In the UK, the change that is making the difference is making non-domiciled owners subject to CGT (previously it was only charged to UK tax residents). This has seem the hot money exit the country.

RBNZ says it cannot solve the AKL housing crisis because JK said that was no housing cirsis in AKL.
 
 

... as the master of house prices and demographics Hugh Pavletich would say ... it ain't that house prices are over the top , its that the land beneath them is totally out of whack ...
 
We need a land-tax !
 
... you can't scrimp and save on building costs , materials , red-tape , and hope to have any meaningful effect when speculators can gather a free lunch for themselves by driving up land prices , and collecting a juicy tax-free return ...
 
We need affordable land .

Remove Auckland Council's monopoly on issuing building permit ! 

the problem is you need to apply for a building permit before it can be granted.  

It is all waffle until the demand is reduced. Thats the governments job. Can they afford to do it without peeing off firstly China and then secondly the National voters of NZ who own a lot of investment houses. On both cases I doubt it. So we steam ahead with 10% rises last month in AKL as we enter the New Paradigm phase of this bubble. The capitulation phase will be exciting.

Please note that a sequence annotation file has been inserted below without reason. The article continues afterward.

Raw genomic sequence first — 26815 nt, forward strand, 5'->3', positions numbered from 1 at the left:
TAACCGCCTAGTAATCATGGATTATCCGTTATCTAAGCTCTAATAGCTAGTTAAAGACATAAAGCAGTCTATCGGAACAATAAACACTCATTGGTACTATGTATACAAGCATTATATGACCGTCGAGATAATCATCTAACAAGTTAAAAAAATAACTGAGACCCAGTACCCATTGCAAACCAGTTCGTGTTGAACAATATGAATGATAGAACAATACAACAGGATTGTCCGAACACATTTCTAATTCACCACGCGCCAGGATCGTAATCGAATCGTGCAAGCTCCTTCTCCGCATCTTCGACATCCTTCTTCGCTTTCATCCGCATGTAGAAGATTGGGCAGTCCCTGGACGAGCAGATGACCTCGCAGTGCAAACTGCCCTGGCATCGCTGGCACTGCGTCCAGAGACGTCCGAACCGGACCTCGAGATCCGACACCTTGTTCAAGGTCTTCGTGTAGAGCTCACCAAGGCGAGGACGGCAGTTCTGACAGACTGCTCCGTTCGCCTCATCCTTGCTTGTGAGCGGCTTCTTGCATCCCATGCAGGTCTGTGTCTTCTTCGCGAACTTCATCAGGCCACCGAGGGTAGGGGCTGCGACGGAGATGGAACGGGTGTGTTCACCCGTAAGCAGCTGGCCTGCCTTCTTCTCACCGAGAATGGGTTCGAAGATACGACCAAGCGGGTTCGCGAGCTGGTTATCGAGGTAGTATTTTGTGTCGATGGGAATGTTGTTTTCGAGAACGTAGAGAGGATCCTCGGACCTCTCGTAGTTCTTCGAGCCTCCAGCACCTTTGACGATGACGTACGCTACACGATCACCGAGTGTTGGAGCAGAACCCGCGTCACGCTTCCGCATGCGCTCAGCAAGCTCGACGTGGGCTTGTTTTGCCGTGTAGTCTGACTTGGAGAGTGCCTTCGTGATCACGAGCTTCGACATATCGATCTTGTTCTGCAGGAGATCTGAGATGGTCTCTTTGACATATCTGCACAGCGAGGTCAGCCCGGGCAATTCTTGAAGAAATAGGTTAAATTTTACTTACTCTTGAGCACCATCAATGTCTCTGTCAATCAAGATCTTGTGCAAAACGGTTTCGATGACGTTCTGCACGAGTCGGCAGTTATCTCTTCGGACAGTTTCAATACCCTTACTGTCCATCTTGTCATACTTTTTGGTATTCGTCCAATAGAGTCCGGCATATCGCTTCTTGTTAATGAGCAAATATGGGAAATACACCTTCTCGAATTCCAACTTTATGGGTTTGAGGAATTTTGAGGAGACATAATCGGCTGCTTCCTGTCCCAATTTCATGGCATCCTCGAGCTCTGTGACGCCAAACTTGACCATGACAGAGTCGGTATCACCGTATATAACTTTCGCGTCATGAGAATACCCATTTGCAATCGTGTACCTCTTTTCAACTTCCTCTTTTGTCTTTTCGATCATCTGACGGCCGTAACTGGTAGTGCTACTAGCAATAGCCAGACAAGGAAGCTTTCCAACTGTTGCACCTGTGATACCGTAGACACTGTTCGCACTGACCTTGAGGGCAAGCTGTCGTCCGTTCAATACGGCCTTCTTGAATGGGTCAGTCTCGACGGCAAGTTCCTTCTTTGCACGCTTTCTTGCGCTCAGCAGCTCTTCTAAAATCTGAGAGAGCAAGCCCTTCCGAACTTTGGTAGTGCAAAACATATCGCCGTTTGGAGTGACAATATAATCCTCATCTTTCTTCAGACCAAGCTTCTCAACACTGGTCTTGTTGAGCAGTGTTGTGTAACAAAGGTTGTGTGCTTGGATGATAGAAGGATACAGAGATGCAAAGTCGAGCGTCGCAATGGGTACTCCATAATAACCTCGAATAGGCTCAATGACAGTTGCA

Joseph Kennedy cashed up when the shoe shine boys were talking about shares. What was the most common discussion you had last week? 

Move the people out of Auckland,theres plenty of houses in the provinces.
Move the jobs and the people will follow.
Just shift the Govt departments out of Auckland for starters.Whats wrong with Hamilton,Napier,Gisborne,Palmerston North,Wanganui,Timaru ,Dunedin etc where they used to be!!!
Then shift the Auckland Council back out to the suburbs and less people will have to travel into town.
I`m sick and tired of listening to people going on about problems in Auckland,just move out and enjoy some life like my family is.

"It wasn't me officer. I didn't do it. It was them over there" says Grant Spencer. Of course it couldn't possibly be anything to do with the RBNZ. They are very clever and sophisticated and completely without blame. Low interest rates never cause mis-allocation of capital, why would they?